What is PCOS?
- Irregular periods that come every few months, not at all, or too frequently
- Extra hair on your face or other parts of your body, called hirsutism (her-suit-is-em)
- Weight gain and/or trouble losing weight
- Patches of dark skin on the back of your neck and other areas, called acanthosis nigricans (a-can-tho-sis ni-gri-cans)
For a more detailed explanation, take a look at the figure below:
- The pituitary (pi-tu-i-tary) gland in your brain makes the hormones luteinizing (lu-tin-iz-ing) hormone (LF) and follicle (fall-i-call) stimulating hormone (FSH).
- After getting the signal from the hormones LH and FSH, the ovaries make estrogen (es-tro-gen) and progesterone (pro-ges-ter-one), the female sex hormones.
- All normal ovaries also make a little bit of the androgen testosterone (an-dro-gen tes-tos-ter-own), a male sex hormone. The pancreas (pang-cre-us) is an organ that makes insulin. High levels of insulin can also cause the ovaries to make more of the hormone testosterone.
- The menstrual cycle starts when the brain sends LH and FSH to the ovaries. A big surge of LH is the signal that tells the ovaries to ovulate, or release an egg.
- The egg travels down the fallopian tube and into the uterus. Progesterone from the ovary tells the lining of the uterus to thicken.
- If the egg isn't fertilized, the lining of the uterus is shed. This is a menstrual period.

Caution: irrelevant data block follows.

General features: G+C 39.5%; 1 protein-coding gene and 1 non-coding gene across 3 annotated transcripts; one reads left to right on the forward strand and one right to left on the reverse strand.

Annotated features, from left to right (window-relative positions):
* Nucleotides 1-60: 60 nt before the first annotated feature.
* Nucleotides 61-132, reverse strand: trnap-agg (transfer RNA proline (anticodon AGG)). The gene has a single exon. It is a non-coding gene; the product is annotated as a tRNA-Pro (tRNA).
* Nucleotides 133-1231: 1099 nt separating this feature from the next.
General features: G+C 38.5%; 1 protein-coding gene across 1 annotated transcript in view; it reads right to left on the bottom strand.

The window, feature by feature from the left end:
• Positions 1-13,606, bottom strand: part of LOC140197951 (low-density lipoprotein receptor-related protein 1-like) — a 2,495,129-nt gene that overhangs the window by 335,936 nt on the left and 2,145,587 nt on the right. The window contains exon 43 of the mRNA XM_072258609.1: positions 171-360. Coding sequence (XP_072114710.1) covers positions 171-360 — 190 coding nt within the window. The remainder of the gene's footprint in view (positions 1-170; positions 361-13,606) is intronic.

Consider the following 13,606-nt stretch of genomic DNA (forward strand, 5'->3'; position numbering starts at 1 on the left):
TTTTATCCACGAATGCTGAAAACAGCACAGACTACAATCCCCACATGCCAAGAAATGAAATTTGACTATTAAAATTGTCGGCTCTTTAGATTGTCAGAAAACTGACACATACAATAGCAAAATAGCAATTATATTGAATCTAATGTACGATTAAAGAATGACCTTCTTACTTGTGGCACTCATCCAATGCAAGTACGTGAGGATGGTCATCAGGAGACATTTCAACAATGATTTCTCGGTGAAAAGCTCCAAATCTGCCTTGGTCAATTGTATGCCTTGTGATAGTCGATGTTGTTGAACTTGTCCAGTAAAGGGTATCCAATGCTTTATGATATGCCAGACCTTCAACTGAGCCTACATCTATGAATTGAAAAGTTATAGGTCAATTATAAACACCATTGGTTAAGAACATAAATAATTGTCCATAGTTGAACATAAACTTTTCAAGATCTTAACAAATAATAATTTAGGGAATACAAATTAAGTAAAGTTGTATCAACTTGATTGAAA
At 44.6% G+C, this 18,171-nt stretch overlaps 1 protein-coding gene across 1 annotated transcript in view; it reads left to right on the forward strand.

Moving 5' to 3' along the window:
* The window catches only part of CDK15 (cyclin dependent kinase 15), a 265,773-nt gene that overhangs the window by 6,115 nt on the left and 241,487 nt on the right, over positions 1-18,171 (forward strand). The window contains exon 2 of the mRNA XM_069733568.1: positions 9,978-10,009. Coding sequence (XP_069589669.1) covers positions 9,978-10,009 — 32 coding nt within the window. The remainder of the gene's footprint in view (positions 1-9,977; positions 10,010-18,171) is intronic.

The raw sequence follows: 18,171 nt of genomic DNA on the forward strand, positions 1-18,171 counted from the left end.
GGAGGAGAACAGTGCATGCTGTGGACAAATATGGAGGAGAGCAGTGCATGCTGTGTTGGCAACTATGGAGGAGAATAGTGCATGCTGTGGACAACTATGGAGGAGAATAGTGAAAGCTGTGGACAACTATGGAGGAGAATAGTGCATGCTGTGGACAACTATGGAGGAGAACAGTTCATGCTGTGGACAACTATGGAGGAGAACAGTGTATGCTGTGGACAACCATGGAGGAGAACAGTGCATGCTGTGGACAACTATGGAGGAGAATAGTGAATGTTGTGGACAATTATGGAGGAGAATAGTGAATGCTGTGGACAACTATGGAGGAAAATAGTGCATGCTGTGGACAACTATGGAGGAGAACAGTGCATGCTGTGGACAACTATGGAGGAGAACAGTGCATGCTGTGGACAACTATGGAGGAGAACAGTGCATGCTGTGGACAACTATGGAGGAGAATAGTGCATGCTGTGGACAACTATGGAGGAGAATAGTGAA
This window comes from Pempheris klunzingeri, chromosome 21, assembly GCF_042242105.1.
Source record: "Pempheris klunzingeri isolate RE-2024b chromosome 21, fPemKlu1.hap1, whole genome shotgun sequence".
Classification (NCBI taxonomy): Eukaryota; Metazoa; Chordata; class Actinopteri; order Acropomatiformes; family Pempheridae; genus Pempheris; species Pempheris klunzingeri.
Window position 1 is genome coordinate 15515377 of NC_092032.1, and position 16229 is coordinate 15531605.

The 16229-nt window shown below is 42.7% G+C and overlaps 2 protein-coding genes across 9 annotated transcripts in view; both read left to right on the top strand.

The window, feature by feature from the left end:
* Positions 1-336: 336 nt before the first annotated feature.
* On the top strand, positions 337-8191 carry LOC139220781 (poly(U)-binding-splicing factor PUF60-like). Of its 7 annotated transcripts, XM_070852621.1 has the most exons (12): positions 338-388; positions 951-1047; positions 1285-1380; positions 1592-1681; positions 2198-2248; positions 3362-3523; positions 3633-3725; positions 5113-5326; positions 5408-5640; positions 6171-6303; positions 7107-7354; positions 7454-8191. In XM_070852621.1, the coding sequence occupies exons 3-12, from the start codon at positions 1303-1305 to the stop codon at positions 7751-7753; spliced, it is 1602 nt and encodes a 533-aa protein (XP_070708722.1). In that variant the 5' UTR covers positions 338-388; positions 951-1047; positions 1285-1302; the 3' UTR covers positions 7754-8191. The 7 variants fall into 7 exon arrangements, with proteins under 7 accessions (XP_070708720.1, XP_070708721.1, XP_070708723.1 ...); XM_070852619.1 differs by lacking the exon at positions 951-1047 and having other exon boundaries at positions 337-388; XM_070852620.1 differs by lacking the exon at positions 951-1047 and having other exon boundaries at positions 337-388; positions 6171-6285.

- After the menstrual period, the cycle begins all over again.
The diagram on top shows a regular menstrual cycle, and the diagram on the bottom shows a PCOS cycle with no ovulation. Girls with PCOS may ovulate occasionally or not at all, so periods may be too close together, or more commonly too far apart. Some girls may not get a period at all.
- With PCOS, LH levels are often high when the menstrual cycle starts. The levels of LH are also higher than FSH levels.
- Because the LH levels are already quite high, there is no LH surge. Without this LH surge, ovulation does not occur, and periods are irregular.
- Correct the hormone imbalance
- Lower the level of testosterone (which will improve acne and lessen hair growth)
- Regulate your menstrual periods
- Lower the risk of endometrial cancer (which is slightly higher in young women who don't ovulate regularly)
- Prevent an unplanned pregnancy if you are sexually active
- Choose nutritious, high-fiber carbohydrates instead of sugary or refined carbohydrates
- Balance carbohydrates with protein and healthy fats
- Eat small meals and snacks throughout the day instead of large meals
- Exercise regularly to help manage insulin levels and your weight
- Blood sugar test once a year
- A1C test (a test that tells how high your blood sugar has been the past 2-3 months) once a year
- Glucose tolerance test every few years